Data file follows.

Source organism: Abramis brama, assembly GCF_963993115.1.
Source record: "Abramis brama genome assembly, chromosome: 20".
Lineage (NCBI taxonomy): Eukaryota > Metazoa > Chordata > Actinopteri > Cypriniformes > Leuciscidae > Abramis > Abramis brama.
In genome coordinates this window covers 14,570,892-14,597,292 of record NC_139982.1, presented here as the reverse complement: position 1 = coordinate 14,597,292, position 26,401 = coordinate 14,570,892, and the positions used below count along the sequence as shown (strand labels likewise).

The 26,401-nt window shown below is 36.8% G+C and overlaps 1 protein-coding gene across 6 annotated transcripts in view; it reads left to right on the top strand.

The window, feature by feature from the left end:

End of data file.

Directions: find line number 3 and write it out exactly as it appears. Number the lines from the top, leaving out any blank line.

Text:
Lineage (NCBI taxonomy): Eukaryota > Metazoa > Chordata > Actinopteri > Cypriniformes > Leuciscidae > Abramis > Abramis brama.